The book becomes a meditation on aging, the transience of time and the unreliable nature of memory, as the narrator talks to the few surviving guests, now old and frail, and conjures up the ghosts of many other old men and women he recalls from his childhood. In a recurrent motif the narrator admits: „I don’t recall much more. Sometimes almost nothing. My past is deeply ingrained in me but when I try to reach for it, I find a hollow void, as if I had been born yesterday and everything that happened earlier was just a thicket of shady images…“ The problem is that the effect Pensjonat has on the reader is similarly shadowy and vague.

    As he wanders the Pensjonat’s rambling corridors and overgrown grounds and goes through old family photographs one of the last residents, pani Tecia, has given him, the narrator tries to bring back to life people he remembers from his childhood, admitting at one point: „I don’t have a single photograph of pan Leon or pan Abram. And I’m not sure I would be able to tell them apart if they suddenly turned up appeared before me.“ Unfortunately, pan Leon and pan Abram, pani Tecia and pani Mala as well as the other characters are just as difficult to tell apart for the reader. Rather than vivid vignettes of real individuals they, too, resemble faded and blurred photos. What seems to have got lost in the pervasive melancholy mood of the book is the distinctive Jewish humour, which would have helped make the conversations about politics, philosophy and religion more lively and memorable.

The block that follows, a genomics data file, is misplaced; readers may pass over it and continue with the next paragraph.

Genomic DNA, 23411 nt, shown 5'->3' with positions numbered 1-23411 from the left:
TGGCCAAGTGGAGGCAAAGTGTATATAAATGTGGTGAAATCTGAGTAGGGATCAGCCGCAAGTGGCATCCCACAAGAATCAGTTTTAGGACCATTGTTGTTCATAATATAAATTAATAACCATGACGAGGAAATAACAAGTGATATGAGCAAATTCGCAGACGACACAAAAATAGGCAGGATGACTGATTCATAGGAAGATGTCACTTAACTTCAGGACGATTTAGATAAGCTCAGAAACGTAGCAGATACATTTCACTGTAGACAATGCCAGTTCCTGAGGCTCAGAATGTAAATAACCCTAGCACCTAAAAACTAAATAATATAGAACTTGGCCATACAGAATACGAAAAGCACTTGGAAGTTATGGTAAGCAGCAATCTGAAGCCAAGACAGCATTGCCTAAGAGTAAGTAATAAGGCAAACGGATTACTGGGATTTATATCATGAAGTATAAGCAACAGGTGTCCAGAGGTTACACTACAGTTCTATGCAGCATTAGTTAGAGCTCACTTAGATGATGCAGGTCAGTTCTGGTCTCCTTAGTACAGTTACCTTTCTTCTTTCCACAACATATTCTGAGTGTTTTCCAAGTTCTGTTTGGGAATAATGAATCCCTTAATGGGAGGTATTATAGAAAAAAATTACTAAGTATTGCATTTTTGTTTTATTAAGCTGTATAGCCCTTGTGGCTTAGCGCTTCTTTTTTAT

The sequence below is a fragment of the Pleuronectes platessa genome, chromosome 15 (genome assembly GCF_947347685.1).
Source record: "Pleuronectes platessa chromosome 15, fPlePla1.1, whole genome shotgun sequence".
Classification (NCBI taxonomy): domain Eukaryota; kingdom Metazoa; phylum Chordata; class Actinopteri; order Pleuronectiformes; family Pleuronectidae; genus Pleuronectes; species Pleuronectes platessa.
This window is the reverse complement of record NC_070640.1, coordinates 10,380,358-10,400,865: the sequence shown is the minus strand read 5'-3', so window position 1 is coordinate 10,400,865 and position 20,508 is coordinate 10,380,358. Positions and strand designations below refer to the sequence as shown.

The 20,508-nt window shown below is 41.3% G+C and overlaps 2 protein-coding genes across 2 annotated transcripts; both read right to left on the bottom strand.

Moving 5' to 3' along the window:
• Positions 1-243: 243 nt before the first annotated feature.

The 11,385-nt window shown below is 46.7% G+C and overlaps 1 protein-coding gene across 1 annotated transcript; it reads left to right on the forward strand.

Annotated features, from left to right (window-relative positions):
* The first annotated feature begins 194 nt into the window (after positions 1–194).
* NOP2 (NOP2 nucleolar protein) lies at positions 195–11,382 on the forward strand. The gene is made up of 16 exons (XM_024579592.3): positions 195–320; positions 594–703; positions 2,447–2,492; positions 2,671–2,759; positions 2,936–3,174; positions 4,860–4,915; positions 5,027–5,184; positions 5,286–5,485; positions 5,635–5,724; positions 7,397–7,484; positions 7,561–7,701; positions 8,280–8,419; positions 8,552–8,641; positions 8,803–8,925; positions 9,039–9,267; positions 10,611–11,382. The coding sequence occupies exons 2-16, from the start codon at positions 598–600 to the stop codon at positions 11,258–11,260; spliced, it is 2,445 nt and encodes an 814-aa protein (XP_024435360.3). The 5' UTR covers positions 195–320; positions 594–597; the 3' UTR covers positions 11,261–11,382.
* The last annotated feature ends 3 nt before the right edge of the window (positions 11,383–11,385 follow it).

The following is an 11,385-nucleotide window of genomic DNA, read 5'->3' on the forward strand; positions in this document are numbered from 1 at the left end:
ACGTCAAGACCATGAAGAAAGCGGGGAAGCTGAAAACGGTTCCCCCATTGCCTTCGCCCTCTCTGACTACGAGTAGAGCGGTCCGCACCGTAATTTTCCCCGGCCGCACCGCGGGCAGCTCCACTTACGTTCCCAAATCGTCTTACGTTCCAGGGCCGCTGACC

Although the faded, blurred effect may have been a deliberate attempt to convey the fragmented nature of memory, I found Pensjonat vague, repetitive and, ultimately, unsatisfying and wonder if the book’s acclaim in its homeland can’t be attributed, at least in part, to the the sensitivity of the issue and the fact that the author is considered the voice of the “third post-Holocaust generation”. But whereas the Polish reader can be expected to read between the lines, English readers not so familiar with the details of the 20th century Polish Jewish experience will look in vain for some clear pointers to seminal events such as the Holocaust in Poland, or why so many Jews were genuinely attracted by the communist idea. Without a specific reference to the 1968 anti-semitic campaign and the resulting Jewish exodus from Poland, they might also be quite baffled by references to „those who have left“.

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  2. Ursula Phillips says:

    My reception of this book is more positive. As it was I who suggested that the Reading Group should read it, because I would like to see it published in English, I should perhaps try to present another perspective here rather than waiting until we meet on Monday. I was impressed (moved) by its contemplative, timeless and poetic qualities—above and beyond the subject matter and quite irrespective of how the book has been received in Poland (in other words: I regard it as “good” literature, which non-Polish speakers could appreciate and enjoy). I wanted to translate it myself. Having met the author, however, I discovered that he himself is translating it along with a friend—Tusia Dąbrowska (see the first of the translated passages above on this site). At the time of speaking (late January) they had no publisher lined up.